8 Guitar-Like Instruments (Some you Didn’t Know about)

The guitar is among the most widely played instruments internationally, but this instrument is predominantly played in Western musical styles. However, the guitar is not the only instrument that functions in the same way. Many guitar-like instruments have been developed internationally, and all of these instruments are interesting and sound wonderful.

There are several instruments that are very similar to the guitar, including the Ukulele, Banjo, Mandolin, Oud, Theorbo, Renaissance Guitar, Baroque Guitar, and even the Balalaika. These instruments developed alongside or before the guitar and are used widely in their respective regions.

The family of string instruments is vast, and many of them are very similar to the guitar that we know so well. Understanding some of the other guitar-like instruments in the world is helpful for helping guitar players to understand their own instrument better. Let’s explore a few important guitar-like string instruments.

1. Ukulele


Let’s begin our list of guitar-like instruments with an instrument that most people are familiar with and one that developed alongside the modern guitar that we know today.

The Ukulele is an instrument that can trace its roots back to the same lineage as the modern guitar, as it was developed in Hawaii as a result of Portuguese travelers in the 1500s who brought with them the Renaissance Guitar, which is an early ancestor of the guitar itself.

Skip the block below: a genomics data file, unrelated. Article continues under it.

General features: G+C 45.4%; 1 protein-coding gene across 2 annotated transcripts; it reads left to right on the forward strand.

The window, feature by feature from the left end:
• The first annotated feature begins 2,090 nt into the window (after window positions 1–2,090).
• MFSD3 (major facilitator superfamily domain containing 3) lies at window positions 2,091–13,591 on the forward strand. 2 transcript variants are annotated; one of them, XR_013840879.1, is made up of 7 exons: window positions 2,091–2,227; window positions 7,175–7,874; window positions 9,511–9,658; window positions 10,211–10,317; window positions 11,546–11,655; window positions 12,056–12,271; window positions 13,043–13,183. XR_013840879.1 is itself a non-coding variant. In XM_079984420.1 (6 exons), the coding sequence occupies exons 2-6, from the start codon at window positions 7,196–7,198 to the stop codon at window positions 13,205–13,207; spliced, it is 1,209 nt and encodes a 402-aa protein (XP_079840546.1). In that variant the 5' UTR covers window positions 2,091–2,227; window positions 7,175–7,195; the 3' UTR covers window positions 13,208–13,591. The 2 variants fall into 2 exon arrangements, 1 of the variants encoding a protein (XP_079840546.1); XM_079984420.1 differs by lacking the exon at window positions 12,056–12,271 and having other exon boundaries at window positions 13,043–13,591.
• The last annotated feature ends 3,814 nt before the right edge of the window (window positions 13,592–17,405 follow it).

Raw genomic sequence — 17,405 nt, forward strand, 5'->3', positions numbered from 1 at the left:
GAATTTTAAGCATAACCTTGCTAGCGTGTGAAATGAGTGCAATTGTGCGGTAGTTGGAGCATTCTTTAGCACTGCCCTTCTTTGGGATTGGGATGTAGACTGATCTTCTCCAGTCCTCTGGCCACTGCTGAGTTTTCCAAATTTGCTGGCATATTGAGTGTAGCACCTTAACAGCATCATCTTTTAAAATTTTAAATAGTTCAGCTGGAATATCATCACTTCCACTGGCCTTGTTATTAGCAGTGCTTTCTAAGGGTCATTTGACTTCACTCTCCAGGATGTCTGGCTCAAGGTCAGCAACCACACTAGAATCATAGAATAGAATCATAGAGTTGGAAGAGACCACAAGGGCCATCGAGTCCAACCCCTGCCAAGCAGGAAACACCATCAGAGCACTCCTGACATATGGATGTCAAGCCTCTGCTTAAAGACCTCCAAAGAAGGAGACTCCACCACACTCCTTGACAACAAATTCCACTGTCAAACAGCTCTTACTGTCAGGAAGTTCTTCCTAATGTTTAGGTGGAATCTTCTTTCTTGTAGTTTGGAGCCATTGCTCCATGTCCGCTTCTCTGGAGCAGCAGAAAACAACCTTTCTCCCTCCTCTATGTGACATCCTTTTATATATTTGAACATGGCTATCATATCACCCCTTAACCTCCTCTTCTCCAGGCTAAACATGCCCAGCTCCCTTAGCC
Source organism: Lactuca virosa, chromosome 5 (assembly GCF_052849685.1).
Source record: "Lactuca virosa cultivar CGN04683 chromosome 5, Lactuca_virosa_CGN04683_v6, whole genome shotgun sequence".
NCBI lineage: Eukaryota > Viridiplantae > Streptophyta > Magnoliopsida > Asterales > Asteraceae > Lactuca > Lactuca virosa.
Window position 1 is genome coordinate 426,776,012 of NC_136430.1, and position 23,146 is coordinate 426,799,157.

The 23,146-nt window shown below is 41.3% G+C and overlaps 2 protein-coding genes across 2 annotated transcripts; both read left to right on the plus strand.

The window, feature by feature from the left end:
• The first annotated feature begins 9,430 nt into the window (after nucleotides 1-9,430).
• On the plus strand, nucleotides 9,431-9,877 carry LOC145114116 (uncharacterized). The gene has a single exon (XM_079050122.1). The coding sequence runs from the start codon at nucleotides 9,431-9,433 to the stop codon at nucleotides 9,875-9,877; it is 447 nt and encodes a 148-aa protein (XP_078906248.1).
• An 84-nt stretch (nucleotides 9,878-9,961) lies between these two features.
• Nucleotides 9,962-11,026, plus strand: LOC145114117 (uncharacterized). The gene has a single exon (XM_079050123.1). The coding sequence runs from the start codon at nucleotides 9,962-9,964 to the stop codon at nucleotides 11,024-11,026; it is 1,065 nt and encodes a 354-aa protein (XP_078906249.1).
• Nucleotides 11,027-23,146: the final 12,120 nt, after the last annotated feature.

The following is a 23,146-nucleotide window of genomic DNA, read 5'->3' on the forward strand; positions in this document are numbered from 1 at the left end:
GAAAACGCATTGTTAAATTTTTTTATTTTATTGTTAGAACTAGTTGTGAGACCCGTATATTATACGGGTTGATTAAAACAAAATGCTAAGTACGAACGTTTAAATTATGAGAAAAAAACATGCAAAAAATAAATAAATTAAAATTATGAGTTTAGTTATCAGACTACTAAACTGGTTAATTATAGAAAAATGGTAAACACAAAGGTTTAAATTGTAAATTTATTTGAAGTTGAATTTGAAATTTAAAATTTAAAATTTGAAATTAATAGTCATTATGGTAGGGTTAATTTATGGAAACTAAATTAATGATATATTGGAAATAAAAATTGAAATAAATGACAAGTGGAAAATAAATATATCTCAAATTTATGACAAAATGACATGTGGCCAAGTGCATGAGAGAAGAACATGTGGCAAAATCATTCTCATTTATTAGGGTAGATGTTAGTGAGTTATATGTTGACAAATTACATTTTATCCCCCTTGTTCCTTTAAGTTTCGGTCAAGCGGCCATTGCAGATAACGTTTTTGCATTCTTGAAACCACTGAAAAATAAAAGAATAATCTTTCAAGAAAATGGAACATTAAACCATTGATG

The Ukulele is a small stringed instrument and is typically made with four individual strings. There are several Ukulele sizes, including Alto, Tenor, Concert, and Baritone sizes, which are all designed to produce the same notes in different octaves.

The most widely used Ukulele variant is the Concert Ukulele, as it is the most comfortable to play and is objectively the best sounding of all the various Ukulele types.

This small stringed instrument has four individual strings tuned G C E A. The strings are made from nylon, similar to those on classical acoustic guitars.

2. Mandolin

The Mandolin is another string instrument that most people are somewhat familiar with, but despite the familiarity, the Mandolin still holds some surprises for those who have no first-hand experience with the instrument.